Longer term, better impact

The recent ordinance that allows the Centre to extend the tenure of the Director of the CBI is timely and merited

November 17, 2021 12:15 am | Updated 12:15 am IST

New Delhi: Central Bureau of Investigation (CBI) logo at CBI HQ, in New Delhi, Thursday, June 20, 2019. (PTI Photo/Ravi Choudhary)(PTI6_20_2019_000058B)

New Delhi: Central Bureau of Investigation (CBI) logo at CBI HQ, in New Delhi, Thursday, June 20, 2019. (PTI Photo/Ravi Choudhary)(PTI6_20_2019_000058B)

The Central government’s decision to give a five-year tenure to heads of the Central Bureau of Investigation (CBI) and the Enforcement Directorate (ED) has drawn a lot of flak. The Opposition smells a rat in the ordinances issued a few days ago. This is unsurprising. Any governmental move to strengthen a powerful law enforcement agency is bound to invite questions and raise suspicion. And the CBI’s track record for objectivity and neutrality is anything but straightforward.

It is, however, preposterous to probe the intentions of this major move. How can we suspect the bonafides of the government until we have evidence to prove that the decision was motivated by dishonest intentions? No government is a saint, but to question the intentions behind an administrative decision right after it is made seems unfair. If one perceives politics here, let us remember that only 5-10% of the cases registered by the CBI involve politicians.

Capricious decisions

When I assumed charge of the position 20 years ago, I was the first beneficiary of the apex court’s directive giving a mandatory two-year tenure to the Director of the CBI. This was a fallout of the Hawala scandal. I had an extra four months because my retirement age automatically gave me this benefit.

Prior to my appointment, the government was arbitrary and capricious in choosing the Director. It was not rare to see temporary appointments given to favour some individuals. Seniority was often ignored in appointments and Directors were removed frequently. In 1987, C.M. Radhakrishnan Nair was appointed as the Director. This decision was rescinded within days to give an extension to the man holding the post, Mohan Katre. Could there be anything more demoralising to the officer concerned and to the elite organisation?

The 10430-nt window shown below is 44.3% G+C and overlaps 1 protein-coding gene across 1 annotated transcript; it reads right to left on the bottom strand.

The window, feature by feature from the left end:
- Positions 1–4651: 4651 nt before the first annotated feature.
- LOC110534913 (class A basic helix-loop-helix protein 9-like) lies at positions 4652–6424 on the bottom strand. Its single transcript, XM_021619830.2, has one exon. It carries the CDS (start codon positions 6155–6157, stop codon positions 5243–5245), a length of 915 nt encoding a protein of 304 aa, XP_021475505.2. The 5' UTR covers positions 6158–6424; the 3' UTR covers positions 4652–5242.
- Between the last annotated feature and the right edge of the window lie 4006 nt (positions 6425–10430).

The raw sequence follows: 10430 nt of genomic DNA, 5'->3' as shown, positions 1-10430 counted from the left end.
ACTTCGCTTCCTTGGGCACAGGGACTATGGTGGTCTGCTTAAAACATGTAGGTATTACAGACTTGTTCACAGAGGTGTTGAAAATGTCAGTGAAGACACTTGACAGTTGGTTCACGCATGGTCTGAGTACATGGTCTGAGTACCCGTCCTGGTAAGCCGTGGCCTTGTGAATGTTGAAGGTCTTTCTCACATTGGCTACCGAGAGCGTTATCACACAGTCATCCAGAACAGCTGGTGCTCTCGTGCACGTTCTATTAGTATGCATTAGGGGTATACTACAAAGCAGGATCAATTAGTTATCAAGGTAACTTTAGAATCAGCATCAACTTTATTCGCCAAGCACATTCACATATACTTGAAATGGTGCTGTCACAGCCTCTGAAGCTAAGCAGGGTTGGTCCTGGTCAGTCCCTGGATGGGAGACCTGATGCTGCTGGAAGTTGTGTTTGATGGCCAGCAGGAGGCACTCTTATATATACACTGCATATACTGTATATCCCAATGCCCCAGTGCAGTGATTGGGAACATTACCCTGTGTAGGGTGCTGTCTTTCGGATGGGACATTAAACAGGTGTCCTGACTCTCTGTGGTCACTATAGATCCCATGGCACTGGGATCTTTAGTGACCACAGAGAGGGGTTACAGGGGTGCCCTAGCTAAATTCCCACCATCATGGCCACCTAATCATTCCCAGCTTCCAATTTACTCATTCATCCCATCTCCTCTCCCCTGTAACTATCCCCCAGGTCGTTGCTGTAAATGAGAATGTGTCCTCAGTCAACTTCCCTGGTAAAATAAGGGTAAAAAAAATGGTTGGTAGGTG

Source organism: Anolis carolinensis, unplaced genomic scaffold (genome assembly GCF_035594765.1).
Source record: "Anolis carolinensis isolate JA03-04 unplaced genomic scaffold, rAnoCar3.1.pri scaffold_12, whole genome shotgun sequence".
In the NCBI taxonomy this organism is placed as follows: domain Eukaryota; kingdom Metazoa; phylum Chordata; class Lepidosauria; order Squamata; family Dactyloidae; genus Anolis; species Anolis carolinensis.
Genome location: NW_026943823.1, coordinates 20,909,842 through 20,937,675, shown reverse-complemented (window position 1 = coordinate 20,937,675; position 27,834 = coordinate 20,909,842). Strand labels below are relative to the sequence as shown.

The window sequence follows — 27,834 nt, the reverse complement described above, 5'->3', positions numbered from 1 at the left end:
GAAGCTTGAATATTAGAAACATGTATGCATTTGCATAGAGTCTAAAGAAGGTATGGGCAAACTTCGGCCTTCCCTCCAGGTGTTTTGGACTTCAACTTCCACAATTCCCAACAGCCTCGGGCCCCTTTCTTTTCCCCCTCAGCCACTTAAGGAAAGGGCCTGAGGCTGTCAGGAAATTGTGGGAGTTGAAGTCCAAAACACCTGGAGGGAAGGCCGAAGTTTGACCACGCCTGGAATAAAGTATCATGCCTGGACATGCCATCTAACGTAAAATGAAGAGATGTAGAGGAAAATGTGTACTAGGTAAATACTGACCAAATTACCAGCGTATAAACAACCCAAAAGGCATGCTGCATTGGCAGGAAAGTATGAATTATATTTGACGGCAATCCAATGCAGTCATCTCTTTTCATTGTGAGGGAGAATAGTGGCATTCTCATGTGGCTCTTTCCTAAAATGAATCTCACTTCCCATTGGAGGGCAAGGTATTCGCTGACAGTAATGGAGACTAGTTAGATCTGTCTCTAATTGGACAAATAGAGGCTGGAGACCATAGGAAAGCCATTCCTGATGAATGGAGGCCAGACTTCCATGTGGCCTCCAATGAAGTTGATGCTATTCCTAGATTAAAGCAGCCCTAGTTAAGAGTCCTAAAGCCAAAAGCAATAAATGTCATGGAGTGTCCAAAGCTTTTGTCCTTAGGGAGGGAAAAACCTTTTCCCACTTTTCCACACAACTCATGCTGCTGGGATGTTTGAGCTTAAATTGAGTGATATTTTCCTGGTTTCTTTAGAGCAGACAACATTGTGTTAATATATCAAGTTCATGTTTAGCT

The recent ordinances are timely and merited. A two-year tenure for a CBI head is too short for any officer to make an impact on the organisation. The Federal Bureau of Investigation chief in the U.S. gets a 10-year term. This provides them the much-needed continuity that a Director needs in an outfit charged with the task of conducting highly sensitive investigations, which sometimes impinge on the longevity and stability of a democratically elected government.

We will have to wait for a few years to gauge the impact of the change in tenure rules. Any blatantly dishonest interference in the working of the organisation is bound to raise the hackles of those who believe in and carry out straightforward investigations. The government will therefore have to show enormous restraint in its interactions with the head of the CBI.

Of course, as a measure of accountability, the Director will have to keep the government informed of all major administrative decisions. He or she should inform the executive but not take orders from it.

The only problem with the latest ordinance is that, at the end of the mandatory two-year tenure, the government will have to issue orders granting one-year extensions at a time. It would have better if there was a straight five-year term for the Director. The rule about three annual extensions can be misused by a tendentious government. It may be construed as a reward for ‘good behaviour’, which is a euphemism for an obliging Director.

Dependence on State governments

Successive chiefs have suggested the drafting of a CBI Act to ensure that the organisation is not dependent on the State governments, many of which have withdrawn consent for the CBI to function in that State. The Supreme Court has recently made caustic references to this objectionable development. Eight States — West Bengal, Maharashtra, Kerala, Punjab, Rajasthan, Jharkhand, Chhattisgarh, and Mizoram — have withdrawn the general consent. The Court termed this a “serious issue”. The CBI should be made to derive its authority for launching investigations from its own statute instead of depending on the Criminal Procedure Code, which makes the CBI a police organisation. Apt analogies are the Income Tax Act and the Customs Act, which enable the officers of the two mighty departments to act on their own, without being at the mercy of State governments.

R.K. Raghavan is a former CBI Director who is currently Professor of Criminal Justice at the Jindal Global University, Haryana

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